Yo, Boston: Brooklyn and I Have Been Waiting 102 Years For This Rematch
Major League Baseball and the Fox television network are celebrating harder than the Los Angeles Dodgers tonight about the upcoming World Series.
If you want sports fans to talk about baseball, which they have sadly been doing less and less in recent years, you prefer that your championship showcase not feature teams from less glamorous markets.
However splendid a team the Houston Astros have, however scrappy the Milwaukee Brewers became, neither offers the the potential ratings sizzle of the Dodgers and the Boston Red Sox.
So when things get under way Tuesday at Fenway Park, the sexiest and arguably the best stadium in baseball, America’s best game is taking its best shot at finishing the season with a win.
For some of us fans, however, by which I mean some of us Dodgers fans, this year’s Series shapes up as something else: a chance, at last, for revenge.
This franchise and the Red Sox have met before in the World Series, a hundred and two years ago. For us, it did not end well.
The franchise was not in Los Angeles then. It wasn’t the Dodgers, either. It was in Brooklyn, and this was the stretch when the team was called the Brooklyn Robins, after manager Wilbert Robinson.
Hey, why not? Before that, the team had been the Grays, the Atlantics, the Superbas, the Bridegrooms and the Trolley Dodgers, a local joke revived in shortened form in 1932. It’s been the Dodgers ever since.
When the team moved to L.A. in 1958, it took the name, leaving Brooklyn with an empty place that inspired the song “There Used To Be A Ball Park Here” and memories that are fading today only because those who hold those memories most dear are themselves fading away.
That does not take revenge off the table.
The Brooklyn Dodgers lost five World Series to the New York Yankees before beating the Yankees in 1955. I was 6 in 1955. I didn’t know what baseball was. When I found out, at the age of 7, that victory became a highlight of my life. It remains a highlight of my life.
The Sandy Amoros catch. The last Johnny Podres pitch to Elston Howard, a changeup that Howard grounds to Pee Wee Reese. Sixty-three autumns later, I close my eyes, summon the vision and for one moment all is right with the world.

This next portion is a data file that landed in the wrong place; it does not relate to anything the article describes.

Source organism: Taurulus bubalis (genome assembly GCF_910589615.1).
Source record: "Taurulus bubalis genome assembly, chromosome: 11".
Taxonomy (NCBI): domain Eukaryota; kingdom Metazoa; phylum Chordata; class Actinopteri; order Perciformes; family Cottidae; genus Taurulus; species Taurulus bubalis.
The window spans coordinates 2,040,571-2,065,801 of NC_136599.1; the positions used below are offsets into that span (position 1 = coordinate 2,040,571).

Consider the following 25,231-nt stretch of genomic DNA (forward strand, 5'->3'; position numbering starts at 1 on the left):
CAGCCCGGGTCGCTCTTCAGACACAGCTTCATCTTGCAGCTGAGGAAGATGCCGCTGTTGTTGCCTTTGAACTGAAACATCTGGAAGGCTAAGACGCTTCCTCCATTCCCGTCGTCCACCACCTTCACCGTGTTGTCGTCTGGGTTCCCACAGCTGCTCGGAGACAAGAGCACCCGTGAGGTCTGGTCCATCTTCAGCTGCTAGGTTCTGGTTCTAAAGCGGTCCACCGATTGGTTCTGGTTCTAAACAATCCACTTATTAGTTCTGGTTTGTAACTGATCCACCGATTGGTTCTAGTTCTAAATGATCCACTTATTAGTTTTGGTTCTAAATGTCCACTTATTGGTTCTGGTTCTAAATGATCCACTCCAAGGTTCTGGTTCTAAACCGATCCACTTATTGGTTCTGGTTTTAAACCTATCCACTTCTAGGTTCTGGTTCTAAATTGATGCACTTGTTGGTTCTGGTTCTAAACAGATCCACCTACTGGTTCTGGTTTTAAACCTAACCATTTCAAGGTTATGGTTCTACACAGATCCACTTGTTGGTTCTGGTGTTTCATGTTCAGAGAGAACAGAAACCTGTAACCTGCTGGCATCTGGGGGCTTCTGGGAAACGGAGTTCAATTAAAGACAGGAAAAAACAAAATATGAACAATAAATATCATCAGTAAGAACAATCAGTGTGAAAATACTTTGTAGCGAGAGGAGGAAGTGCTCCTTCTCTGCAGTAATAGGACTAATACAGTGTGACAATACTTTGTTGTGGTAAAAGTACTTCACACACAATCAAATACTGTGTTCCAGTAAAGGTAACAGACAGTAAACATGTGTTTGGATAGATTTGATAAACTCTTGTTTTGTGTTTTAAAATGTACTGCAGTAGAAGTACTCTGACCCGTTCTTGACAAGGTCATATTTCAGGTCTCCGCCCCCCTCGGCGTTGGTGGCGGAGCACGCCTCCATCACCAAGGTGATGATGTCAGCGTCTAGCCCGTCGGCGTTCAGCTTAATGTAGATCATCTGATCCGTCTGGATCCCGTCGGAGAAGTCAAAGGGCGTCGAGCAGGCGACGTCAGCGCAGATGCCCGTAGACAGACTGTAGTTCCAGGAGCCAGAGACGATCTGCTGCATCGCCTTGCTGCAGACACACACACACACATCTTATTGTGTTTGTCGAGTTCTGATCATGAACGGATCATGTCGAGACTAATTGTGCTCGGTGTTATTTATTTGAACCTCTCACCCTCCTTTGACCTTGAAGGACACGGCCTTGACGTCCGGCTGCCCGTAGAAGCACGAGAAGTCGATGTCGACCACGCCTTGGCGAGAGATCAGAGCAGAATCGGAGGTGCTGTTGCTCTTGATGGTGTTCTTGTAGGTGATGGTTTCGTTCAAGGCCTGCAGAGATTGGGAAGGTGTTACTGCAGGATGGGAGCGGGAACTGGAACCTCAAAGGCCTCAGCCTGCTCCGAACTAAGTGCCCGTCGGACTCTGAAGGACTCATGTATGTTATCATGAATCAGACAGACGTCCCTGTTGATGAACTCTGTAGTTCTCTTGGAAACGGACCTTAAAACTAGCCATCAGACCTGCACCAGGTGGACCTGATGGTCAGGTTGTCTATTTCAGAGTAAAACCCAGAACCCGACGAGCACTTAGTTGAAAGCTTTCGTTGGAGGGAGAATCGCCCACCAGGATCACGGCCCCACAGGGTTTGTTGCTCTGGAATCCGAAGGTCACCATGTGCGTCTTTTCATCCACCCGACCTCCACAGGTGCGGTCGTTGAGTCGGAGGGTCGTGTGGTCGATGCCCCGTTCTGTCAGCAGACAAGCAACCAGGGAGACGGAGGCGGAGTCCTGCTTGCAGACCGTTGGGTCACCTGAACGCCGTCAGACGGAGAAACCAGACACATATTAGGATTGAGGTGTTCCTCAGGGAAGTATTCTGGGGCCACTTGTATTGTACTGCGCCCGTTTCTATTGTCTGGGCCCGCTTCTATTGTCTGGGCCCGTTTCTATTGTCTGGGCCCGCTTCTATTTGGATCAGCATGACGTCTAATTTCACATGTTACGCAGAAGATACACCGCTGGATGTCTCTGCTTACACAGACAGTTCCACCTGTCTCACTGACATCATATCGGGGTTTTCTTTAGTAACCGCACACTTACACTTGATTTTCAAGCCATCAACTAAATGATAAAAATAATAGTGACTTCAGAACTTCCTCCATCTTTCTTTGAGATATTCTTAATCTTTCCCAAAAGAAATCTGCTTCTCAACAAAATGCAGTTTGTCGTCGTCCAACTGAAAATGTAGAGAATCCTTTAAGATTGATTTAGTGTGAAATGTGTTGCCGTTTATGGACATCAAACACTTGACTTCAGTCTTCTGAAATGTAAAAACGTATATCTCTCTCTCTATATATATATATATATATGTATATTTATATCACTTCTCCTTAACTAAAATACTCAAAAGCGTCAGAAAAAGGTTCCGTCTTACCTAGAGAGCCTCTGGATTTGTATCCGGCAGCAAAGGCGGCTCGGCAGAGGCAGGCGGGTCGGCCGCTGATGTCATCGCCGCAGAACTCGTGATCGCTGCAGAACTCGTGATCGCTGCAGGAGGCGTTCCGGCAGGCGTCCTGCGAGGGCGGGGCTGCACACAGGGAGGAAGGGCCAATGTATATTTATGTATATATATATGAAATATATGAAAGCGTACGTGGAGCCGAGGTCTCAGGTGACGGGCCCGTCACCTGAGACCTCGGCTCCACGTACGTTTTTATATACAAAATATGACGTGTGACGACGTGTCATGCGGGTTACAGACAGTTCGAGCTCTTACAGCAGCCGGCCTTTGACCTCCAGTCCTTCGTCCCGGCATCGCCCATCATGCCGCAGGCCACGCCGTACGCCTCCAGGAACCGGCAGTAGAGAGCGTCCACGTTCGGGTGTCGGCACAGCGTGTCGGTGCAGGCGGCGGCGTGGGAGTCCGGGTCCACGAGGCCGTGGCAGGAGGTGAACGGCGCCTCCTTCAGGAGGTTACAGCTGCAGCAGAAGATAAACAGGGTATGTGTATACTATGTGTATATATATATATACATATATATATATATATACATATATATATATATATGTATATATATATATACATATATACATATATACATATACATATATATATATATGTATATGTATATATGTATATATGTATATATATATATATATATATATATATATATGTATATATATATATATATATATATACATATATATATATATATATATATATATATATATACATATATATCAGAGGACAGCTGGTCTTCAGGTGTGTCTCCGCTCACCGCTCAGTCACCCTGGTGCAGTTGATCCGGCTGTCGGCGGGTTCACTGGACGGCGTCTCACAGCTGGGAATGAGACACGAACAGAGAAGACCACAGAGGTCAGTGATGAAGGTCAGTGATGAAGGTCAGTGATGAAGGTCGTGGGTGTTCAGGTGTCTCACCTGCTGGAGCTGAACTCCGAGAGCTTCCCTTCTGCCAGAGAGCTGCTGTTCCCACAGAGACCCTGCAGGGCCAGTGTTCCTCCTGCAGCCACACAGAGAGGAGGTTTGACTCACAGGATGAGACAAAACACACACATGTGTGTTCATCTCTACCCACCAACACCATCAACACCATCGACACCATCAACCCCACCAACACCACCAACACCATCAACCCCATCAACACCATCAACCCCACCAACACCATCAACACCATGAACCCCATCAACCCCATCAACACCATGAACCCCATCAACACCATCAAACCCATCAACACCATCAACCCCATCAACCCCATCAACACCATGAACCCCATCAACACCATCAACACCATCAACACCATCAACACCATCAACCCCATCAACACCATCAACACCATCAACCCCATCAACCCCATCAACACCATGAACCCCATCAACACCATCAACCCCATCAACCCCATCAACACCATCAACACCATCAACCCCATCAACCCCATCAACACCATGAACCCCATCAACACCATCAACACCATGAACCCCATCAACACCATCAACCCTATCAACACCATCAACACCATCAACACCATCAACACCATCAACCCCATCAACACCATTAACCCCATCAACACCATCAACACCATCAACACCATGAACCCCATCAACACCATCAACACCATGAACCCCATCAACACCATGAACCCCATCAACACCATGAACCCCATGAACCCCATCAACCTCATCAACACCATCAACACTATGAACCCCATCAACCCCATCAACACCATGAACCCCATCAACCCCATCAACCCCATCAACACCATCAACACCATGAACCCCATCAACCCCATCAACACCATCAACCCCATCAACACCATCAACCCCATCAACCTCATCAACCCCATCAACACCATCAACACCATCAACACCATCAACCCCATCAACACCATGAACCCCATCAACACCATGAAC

The 1916 Series was a different story.
In 1916, as in 2018, the Red Sox entered the Series as comfortable favorites.
While the Sox had dumped Tris Speaker because he refused to take a pay cut and had let Smokey Joe Wood sit out the year for the same reason, the team still had Harry Hooper and Duffy Lewis in the outfield and a pitching staff with Ernie Shore, Carl Mays and Babe Ruth. .
Brooklyn had a 25-game winner in Jeff Pfeffer and two fine hitters in Zack Wheat and Jake Daubert. Beyond that it had a lot of retreads, and had barely beaten the Phillies for the National League pennant, its first of the 20th century.
This being baseball and baseball not always going where you think it will go, Brooklyn could have had a Cinderella moment. But before midnight, the prince turned into a pumpkin. Or was it a frog. Whatever. There was no glass slipper.
In the first game, Shore was given a 6–1 lead and held on for a 6–5 win.
Ruth started the second game and the third Brooklyn batter in the first inning, Hy Myers, hit an inside-the-park home run. Ruth then shut out the Dodgers for the next 13 1/3 innings, allowing only five hits.
In the third inning, Ruth knocked in the tying run with a groundout to second. In the bottom of the 14th, Boston scored its second and winning run off Brooklyn’s Sherry Smith, who also went the distance.
Brooklyn won the third game, 4–3, then dropped the next two, 6–2 and 4–1.
It was a beatdown, even if it wasn’t a surprise. The only Brooklyn player who stood out was ight fielder Casey Stengel, who hit .364. Stengel would later manage those 1950s Yankee teams that would further extend the Brooklyn World Series losing streak that began in 1916.
For the record, no special factor haunted the Brooklyn franchise in the wake of the 1916 loss. No Curse of the Bambino. Zack Wheat cast no hex or spell because he only hit .211.
So 2018’s potential revenge isn’t focused on erasing some flashpoint scar. It’s more like just a bit of unfinished business.
Brooklyn, you must remember, had a legendary World Series drought well before it became an obsessive thing with the Red Sox. Or the Cubs. We were 55 years into the 20th century before Brooklyn won a World Series, and had it not been for Amoros and Podres, one of baseball’s most famous franchises would have gone 0-for-Brooklyn.
The L.A. Dodgers are now 30 years into their own drought. So winning this year would be a welcome surprise, and if on paper it looks no more likely than winning in 1916, it’s worth remembering that we had no business beating Oakland in 1988, either.
Winning in 2018 would mean tidying up a loose end. And when you think about it, really, what else is revenge?